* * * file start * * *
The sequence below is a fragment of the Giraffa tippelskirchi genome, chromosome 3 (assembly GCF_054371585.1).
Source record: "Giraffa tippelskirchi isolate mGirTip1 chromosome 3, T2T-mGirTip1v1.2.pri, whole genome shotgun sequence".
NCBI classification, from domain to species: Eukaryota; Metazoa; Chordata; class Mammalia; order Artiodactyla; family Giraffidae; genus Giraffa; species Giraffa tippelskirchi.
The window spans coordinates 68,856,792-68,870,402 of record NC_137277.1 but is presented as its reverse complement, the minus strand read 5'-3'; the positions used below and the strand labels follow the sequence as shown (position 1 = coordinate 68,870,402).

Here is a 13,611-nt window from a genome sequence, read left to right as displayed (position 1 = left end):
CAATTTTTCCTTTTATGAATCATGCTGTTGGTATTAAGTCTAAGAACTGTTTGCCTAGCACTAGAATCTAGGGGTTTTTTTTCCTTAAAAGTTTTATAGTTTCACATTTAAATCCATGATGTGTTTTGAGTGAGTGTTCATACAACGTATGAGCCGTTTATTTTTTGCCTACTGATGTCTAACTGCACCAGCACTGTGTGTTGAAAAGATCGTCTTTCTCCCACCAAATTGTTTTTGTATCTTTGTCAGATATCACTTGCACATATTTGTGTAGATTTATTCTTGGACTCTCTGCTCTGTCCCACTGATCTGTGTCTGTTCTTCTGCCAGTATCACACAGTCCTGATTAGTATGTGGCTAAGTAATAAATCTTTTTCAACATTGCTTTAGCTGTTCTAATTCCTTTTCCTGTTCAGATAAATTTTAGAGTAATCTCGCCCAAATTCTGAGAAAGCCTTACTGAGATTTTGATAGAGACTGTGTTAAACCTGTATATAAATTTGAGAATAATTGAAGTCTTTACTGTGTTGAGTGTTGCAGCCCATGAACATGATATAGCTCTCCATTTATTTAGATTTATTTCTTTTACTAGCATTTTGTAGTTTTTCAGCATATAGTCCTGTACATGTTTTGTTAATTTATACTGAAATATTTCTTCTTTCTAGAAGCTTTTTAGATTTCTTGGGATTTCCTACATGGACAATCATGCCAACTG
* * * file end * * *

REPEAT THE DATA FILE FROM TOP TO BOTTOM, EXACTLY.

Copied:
The sequence below is a fragment of the Giraffa tippelskirchi genome, chromosome 3 (assembly GCF_054371585.1).
Source record: "Giraffa tippelskirchi isolate mGirTip1 chromosome 3, T2T-mGirTip1v1.2.pri, whole genome shotgun sequence".
NCBI classification, from domain to species: Eukaryota; Metazoa; Chordata; class Mammalia; order Artiodactyla; family Giraffidae; genus Giraffa; species Giraffa tippelskirchi.
The window spans coordinates 68,856,792-68,870,402 of record NC_137277.1 but is presented as its reverse complement, the minus strand read 5'-3'; the positions used below and the strand labels follow the sequence as shown (position 1 = coordinate 68,870,402).

Here is a 13,611-nt window from a genome sequence, read left to right as displayed (position 1 = left end):
CAATTTTTCCTTTTATGAATCATGCTGTTGGTATTAAGTCTAAGAACTGTTTGCCTAGCACTAGAATCTAGGGGTTTTTTTTCCTTAAAAGTTTTATAGTTTCACATTTAAATCCATGATGTGTTTTGAGTGAGTGTTCATACAACGTATGAGCCGTTTATTTTTTGCCTACTGATGTCTAACTGCACCAGCACTGTGTGTTGAAAAGATCGTCTTTCTCCCACCAAATTGTTTTTGTATCTTTGTCAGATATCACTTGCACATATTTGTGTAGATTTATTCTTGGACTCTCTGCTCTGTCCCACTGATCTGTGTCTGTTCTTCTGCCAGTATCACACAGTCCTGATTAGTATGTGGCTAAGTAATAAATCTTTTTCAACATTGCTTTAGCTGTTCTAATTCCTTTTCCTGTTCAGATAAATTTTAGAGTAATCTCGCCCAAATTCTGAGAAAGCCTTACTGAGATTTTGATAGAGACTGTGTTAAACCTGTATATAAATTTGAGAATAATTGAAGTCTTTACTGTGTTGAGTGTTGCAGCCCATGAACATGATATAGCTCTCCATTTATTTAGATTTATTTCTTTTACTAGCATTTTGTAGTTTTTCAGCATATAGTCCTGTACATGTTTTGTTAATTTATACTGAAATATTTCTTCTTTCTAGAAGCTTTTTAGATTTCTTGGGATTTCCTACATGGACAATCATGCCAACTG